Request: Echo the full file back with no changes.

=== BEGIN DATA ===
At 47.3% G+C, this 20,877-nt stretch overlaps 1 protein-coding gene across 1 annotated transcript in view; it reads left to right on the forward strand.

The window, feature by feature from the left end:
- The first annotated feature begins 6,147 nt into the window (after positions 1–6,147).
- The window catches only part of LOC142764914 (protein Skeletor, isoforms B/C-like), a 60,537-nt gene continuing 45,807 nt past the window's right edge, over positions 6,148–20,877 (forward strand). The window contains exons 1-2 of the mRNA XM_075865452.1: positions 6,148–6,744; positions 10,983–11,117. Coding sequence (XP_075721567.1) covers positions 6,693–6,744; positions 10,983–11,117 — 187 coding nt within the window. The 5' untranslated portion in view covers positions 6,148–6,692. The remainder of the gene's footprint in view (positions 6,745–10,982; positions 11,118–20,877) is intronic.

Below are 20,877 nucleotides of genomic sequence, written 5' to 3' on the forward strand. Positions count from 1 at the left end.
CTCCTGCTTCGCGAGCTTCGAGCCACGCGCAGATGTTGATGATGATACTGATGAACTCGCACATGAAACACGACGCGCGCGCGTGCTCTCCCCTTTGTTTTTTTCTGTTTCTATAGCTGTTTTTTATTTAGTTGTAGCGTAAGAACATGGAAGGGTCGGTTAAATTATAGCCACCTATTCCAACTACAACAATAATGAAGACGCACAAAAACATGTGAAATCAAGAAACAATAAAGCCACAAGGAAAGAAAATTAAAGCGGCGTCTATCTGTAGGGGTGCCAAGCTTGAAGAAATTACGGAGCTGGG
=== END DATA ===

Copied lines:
At 47.3% G+C, this 20,877-nt stretch overlaps 1 protein-coding gene across 1 annotated transcript in view; it reads left to right on the forward strand.

The window, feature by feature from the left end:
- The first annotated feature begins 6,147 nt into the window (after positions 1–6,147).
- The window catches only part of LOC142764914 (protein Skeletor, isoforms B/C-like), a 60,537-nt gene continuing 45,807 nt past the window's right edge, over positions 6,148–20,877 (forward strand). The window contains exons 1-2 of the mRNA XM_075865452.1: positions 6,148–6,744; positions 10,983–11,117. Coding sequence (XP_075721567.1) covers positions 6,693–6,744; positions 10,983–11,117 — 187 coding nt within the window. The 5' untranslated portion in view covers positions 6,148–6,692. The remainder of the gene's footprint in view (positions 6,745–10,982; positions 11,118–20,877) is intronic.

Below are 20,877 nucleotides of genomic sequence, written 5' to 3' on the forward strand. Positions count from 1 at the left end.
CTCCTGCTTCGCGAGCTTCGAGCCACGCGCAGATGTTGATGATGATACTGATGAACTCGCACATGAAACACGACGCGCGCGCGTGCTCTCCCCTTTGTTTTTTTCTGTTTCTATAGCTGTTTTTTATTTAGTTGTAGCGTAAGAACATGGAAGGGTCGGTTAAATTATAGCCACCTATTCCAACTACAACAATAATGAAGACGCACAAAAACATGTGAAATCAAGAAACAATAAAGCCACAAGGAAAGAAAATTAAAGCGGCGTCTATCTGTAGGGGTGCCAAGCTTGAAGAAATTACGGAGCTGGG